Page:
Friday, July 31, 2009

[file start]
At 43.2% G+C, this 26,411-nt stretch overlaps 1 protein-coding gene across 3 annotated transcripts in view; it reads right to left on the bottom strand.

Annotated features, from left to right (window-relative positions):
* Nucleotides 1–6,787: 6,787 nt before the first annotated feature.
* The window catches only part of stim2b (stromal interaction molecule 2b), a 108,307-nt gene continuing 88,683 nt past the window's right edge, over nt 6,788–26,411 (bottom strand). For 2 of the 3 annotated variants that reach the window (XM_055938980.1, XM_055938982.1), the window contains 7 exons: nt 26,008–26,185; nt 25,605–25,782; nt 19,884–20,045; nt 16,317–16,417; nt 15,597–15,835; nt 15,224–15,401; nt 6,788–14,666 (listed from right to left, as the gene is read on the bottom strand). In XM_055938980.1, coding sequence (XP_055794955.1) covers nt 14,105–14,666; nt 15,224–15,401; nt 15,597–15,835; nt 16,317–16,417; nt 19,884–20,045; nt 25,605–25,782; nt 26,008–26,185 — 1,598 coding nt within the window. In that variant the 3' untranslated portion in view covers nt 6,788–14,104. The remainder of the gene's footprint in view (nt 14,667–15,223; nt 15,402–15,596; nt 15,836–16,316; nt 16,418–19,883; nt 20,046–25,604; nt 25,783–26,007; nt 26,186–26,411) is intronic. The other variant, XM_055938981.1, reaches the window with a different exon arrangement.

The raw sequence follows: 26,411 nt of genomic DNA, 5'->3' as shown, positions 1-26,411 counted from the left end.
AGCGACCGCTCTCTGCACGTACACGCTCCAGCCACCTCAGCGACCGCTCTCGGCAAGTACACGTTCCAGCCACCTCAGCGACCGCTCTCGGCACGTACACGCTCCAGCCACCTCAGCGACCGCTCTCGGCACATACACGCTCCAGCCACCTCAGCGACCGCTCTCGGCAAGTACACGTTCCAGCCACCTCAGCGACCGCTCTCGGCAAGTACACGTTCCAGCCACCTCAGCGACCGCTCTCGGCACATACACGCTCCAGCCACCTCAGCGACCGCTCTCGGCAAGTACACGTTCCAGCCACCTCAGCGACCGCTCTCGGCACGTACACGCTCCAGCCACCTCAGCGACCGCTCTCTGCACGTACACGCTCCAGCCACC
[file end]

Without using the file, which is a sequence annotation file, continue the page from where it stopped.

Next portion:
We have returned to the place we were before. If only Israel would stop its settlement activity then the Palestinians would press for peace with Israel. Ok, perhaps I am overstating the case, but such seems the mood of this week's papers. So let's take a moment and clarify a few points. To my mind there are three distinct categories of what the world calls "settlements." 1. There are a large number of Israelis who live within the boundaries of the Jerusalem municipality but who live in areas that were captured from Jordan in the 1967 Six Day War. These neighborhoods of Pisgat Zeev (with 50,000 people), French Hill and others are regarded by the overwhelming majority of Israelis (and Jews) as part of the unified city of Jerusalem. Their populations range the gamut of Israeli political opinion. 2. There is another significant number who live in what may be called suburbs. These settlement blocs of Maale Adumim, Gush Etzion and Ariel each comprise some 20,000 people. It would be impossible to uproot these communities. Perhaps Israel should not have populated these areas, but had the Arab, Muslim and Palestinian world sued for peace decades ago they would have written their own, different facts on the ground. Rent the movie Unsettled to see the pain of uprooting the comparatively small number of 7,000 settlers from Gaza to understand why uprooting these areas would be overly traumatic for Israel. 3. These comprise the minority of people but the majority of air time. These settlements, some illegal and others sanctioned, are geographically isolated. They are for the most part ideologically isolated as well, at least from the majority of Israelis. The longer they are allowed to remain a part of the Israeli discourse the more such views as "Democracy is antithetical to Judaism" and "God gave the land only to the Jews" will come to dominate Israeli politics. Still I fail to understand (at least philosophically) why Jews can't choose to live in a Palestinian state just as Arabs now live in a Jewish state. This brings me to President Obama who seems to see the primary justification for the modern State of Israel as recompense for past suffering. Obama's biography is in part about transcending differences and thereby transforming suffering. But this is not all that Zionism and the State of Israel is about. The state was not founded in Uganda or Argentina (as Herzl once suggested). It does matter where it is. The West Bank and Jerusalem are the very cradle of Jewish civilization. Palestinian suffering must be ameliorated. A Palestinian State, as Benjamin Netanyahu affirmed, must be created. But it is not just a matter of you live there and I will live here. Nonetheless I still believe that the vast majority of Israelis would sacrifice these very places and even the first Jewish city of Hebron if the Palestinians and Arabs would affirm the right of the Jewish state to exist in the land of Israel (and that means religious, historical, philosophical and international right). I will continue to pray for peace but I remain skeptical if the current round of chastisements are only directed at those who are the most sensitive to rebuke. Read these articles for more insights on the current debate: Yossi Klein HaLevi's in The New Republic, Aluf Benn's in The New York Times and of course Donniel Hartman's article on the Jewish necessity of a two-state solution, found on the Shalom Hartman Institute website.